Anticholinergic drugs have been linked to cognitive impairment and increased risk of dementia
A new study finds lower metabolism and reduced brain sizes in participants taking these drugs
From allergies to insomnia, there’s a pill for just about every problem. The problem is, those pills often come with a lengthy list of potential side effects.
And in the quest to cure what ails us as quickly as possible, those warnings are too often overlooked.
A new study, published Monday, offers the most definite proof yet of what scientists have known for at least a decade: that anticholinergic drugs (PDF) are linked with cognitive impairment and an increased risk of dementia.
Though you may have never heard of this class of drug, you’ve certainly heard of the medications themselves, including Benadryl, Demerol, Dimetapp, Dramamine, Paxil, Unisom and VESIcare. They are sold over the counter and by prescription as sleep aids and for chronic diseases including hypertension, cardiovascular disease and chronic obstructive pulmonary disease (COPD).
The new study is the first to examine the physical changes that serve as the catalyst for cognitive decline. Using brain imaging techniques, researchers at the Indiana University School of Medicine found (PDF) lower metabolism and reduced brain sizes among study participants taking anticholinergic drugs.
“These findings provide us with a much better understanding of how this class of drugs may act upon the brain in ways that might raise the risk of cognitive impairment and dementia,” said Shannon Risacher, an assistant professor of radiology and imaging sciences.
The study looked at 451 people, with an average age of 73. Sixty of them were taking at least one medication with medium or high anticholinergic activity. To identify physical and physiological changes that could be associated with the reported effects, researchers assessed the results of memory and cognitive tests; PET scans, to measure brain metabolism; and MRI scans, to assess brain structure.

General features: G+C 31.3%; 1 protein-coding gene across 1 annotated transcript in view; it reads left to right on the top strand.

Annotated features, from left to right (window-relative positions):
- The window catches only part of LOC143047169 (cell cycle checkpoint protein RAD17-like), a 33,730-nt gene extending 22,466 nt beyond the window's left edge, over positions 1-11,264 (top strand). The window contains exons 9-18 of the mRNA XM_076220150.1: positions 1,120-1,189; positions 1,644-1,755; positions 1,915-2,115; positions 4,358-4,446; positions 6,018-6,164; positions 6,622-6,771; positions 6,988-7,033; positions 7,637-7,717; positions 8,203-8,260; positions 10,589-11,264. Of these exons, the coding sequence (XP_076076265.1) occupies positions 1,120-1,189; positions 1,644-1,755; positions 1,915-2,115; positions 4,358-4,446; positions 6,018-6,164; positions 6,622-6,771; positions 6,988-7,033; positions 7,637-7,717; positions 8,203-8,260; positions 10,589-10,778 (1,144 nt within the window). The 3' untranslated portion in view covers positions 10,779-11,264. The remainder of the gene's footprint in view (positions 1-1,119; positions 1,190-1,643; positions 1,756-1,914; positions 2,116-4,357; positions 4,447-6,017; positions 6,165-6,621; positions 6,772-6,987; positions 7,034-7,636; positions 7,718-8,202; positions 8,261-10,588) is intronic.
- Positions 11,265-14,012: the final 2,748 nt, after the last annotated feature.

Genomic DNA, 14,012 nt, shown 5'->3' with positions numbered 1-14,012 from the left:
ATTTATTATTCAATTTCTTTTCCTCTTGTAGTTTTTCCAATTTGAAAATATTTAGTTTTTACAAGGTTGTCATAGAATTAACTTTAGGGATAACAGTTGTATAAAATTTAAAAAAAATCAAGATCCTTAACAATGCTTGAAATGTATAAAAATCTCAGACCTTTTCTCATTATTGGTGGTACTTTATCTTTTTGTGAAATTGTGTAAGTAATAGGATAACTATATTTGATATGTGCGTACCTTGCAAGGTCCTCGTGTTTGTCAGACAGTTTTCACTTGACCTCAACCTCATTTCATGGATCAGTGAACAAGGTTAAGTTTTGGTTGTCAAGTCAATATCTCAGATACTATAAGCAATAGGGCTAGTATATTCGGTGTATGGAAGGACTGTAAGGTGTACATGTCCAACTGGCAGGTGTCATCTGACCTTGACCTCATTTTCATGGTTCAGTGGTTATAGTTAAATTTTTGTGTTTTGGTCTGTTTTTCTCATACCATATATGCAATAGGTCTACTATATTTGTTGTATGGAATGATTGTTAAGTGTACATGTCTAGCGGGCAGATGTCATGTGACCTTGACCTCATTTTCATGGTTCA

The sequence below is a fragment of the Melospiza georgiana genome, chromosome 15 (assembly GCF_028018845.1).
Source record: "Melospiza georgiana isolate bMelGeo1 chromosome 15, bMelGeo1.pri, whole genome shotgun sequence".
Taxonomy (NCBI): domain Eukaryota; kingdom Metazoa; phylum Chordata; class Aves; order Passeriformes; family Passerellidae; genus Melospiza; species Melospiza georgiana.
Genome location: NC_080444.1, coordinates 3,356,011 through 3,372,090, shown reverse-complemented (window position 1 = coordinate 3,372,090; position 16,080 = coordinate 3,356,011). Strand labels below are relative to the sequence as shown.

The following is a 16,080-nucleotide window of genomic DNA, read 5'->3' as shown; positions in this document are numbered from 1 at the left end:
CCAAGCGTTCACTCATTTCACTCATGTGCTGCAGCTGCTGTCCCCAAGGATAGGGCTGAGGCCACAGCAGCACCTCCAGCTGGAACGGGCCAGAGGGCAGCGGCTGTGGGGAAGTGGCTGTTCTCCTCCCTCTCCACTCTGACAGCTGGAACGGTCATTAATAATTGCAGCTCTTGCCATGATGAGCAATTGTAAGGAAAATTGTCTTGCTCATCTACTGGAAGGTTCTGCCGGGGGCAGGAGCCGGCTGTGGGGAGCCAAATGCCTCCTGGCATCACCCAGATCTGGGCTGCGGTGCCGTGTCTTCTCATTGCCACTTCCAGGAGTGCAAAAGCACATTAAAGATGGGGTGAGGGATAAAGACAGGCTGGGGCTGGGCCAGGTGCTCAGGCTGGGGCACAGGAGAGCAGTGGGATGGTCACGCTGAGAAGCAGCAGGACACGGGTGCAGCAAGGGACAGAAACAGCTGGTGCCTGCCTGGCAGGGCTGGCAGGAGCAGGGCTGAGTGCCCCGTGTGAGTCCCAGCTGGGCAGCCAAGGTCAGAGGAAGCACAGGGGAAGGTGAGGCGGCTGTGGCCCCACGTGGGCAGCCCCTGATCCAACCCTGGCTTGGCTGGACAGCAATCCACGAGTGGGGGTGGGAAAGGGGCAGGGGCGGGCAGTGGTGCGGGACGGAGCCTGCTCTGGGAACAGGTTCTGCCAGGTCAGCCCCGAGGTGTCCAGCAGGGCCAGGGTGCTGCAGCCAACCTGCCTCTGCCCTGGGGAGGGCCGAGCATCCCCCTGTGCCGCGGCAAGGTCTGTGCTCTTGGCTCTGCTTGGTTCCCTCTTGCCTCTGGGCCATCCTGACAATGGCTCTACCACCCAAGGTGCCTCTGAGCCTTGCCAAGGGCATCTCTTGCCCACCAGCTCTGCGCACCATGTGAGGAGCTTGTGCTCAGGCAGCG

The cognitive tests revealed that people taking anticholinergic drugs performed worse on short-term memory tests, as well as on some tests of executive function, including verbal reasoning, planning and problem-solving.
Anticholinergic drug users also showed lower levels of glucose metabolism – a biomarker for brain activity – both in the brain overall and in the hippocampus, a region of the brain associated with memory and which has been identified as affected early by Alzheimer’s disease. The participants using anticholinergic drugs were also found to have reduced brain volume and larger ventricles, the cavities inside the brain.
“These findings might give us clues to the biological basis for the cognitive problems associated with anticholinergic drugs, but additional studies are needed if we are to truly understand the mechanisms involved,” Risacher said.
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A 2013 study by scientists at the Indiana University Center for Aging Research (PDF) found that drugs with a strong anticholinergic effect cause cognitive problems when taken continuously for as few as 60 days. Drugs with a weaker effect could cause impairment within 90 days.
“Given all the research evidence, physicians might want to consider alternatives to anticholinergic medications, if available, when working with their older patients,” Risacher said.
Of course, never start or stop taking a medication without first consulting your doctor.